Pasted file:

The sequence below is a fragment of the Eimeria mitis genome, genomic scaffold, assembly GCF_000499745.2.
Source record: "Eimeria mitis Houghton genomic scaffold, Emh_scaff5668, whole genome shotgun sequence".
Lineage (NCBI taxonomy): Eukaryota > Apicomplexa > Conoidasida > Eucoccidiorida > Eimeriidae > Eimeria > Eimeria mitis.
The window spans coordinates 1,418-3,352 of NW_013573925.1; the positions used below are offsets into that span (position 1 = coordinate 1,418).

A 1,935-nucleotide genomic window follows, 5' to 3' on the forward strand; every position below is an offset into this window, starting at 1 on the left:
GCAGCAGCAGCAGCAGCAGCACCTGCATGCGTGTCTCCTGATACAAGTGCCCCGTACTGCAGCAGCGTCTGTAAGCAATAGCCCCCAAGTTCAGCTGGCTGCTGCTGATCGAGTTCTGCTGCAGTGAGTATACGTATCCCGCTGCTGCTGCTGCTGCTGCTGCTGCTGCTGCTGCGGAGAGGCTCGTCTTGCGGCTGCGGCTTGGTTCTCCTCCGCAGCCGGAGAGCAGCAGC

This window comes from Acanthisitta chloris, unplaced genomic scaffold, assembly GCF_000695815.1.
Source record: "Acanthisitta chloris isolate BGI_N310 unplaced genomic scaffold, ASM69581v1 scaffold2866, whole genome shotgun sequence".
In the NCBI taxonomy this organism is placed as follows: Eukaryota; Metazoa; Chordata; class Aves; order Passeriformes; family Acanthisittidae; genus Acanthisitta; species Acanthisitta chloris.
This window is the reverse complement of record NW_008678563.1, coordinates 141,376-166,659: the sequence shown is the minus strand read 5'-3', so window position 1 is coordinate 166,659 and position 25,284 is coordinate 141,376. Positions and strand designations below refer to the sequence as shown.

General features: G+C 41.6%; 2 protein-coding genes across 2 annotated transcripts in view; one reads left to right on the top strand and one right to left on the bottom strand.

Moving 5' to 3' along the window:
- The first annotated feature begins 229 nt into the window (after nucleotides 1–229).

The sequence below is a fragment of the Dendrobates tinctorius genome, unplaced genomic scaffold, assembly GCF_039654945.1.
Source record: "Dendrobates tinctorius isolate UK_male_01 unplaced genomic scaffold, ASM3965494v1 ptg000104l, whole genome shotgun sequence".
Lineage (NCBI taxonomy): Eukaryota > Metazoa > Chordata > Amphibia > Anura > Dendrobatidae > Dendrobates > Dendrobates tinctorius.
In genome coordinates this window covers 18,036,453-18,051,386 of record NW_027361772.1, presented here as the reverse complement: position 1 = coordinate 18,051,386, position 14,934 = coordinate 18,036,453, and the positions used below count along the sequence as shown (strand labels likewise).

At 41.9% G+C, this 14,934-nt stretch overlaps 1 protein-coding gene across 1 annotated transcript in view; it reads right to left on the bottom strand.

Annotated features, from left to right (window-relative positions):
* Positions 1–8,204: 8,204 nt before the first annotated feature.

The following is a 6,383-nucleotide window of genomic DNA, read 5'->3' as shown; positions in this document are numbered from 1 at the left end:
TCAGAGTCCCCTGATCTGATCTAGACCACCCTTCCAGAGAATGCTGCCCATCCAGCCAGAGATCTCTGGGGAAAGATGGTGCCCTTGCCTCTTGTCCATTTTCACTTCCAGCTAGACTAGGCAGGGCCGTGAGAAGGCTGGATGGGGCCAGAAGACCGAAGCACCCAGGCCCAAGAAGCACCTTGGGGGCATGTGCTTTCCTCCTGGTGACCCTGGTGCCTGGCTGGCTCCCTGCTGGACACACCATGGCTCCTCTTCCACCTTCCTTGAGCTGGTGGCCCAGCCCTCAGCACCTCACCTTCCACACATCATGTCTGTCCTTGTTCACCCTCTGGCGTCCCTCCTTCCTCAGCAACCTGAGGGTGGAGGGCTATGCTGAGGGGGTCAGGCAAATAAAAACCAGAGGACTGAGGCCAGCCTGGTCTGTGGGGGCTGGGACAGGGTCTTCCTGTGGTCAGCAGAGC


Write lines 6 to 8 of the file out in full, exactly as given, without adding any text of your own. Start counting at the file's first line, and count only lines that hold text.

GCAGCAGCAGCAGCAGCAGCACCTGCATGCGTGTCTCCTGATACAAGTGCCCCGTACTGCAGCAGCGTCTGTAAGCAATAGCCCCCAAGTTCAGCTGGCTGCTGCTGATCGAGTTCTGCTGCAGTGAGTATACGTATCCCGCTGCTGCTGCTGCTGCTGCTGCTGCTGCTGCTGCGGAGAGGCTCGTCTTGCGGCTGCGGCTTGGTTCTCCTCCGCAGCCGGAGAGCAGCAGC

This window comes from Acanthisitta chloris, unplaced genomic scaffold, assembly GCF_000695815.1.
Source record: "Acanthisitta chloris isolate BGI_N310 unplaced genomic scaffold, ASM69581v1 scaffold2866, whole genome shotgun sequence".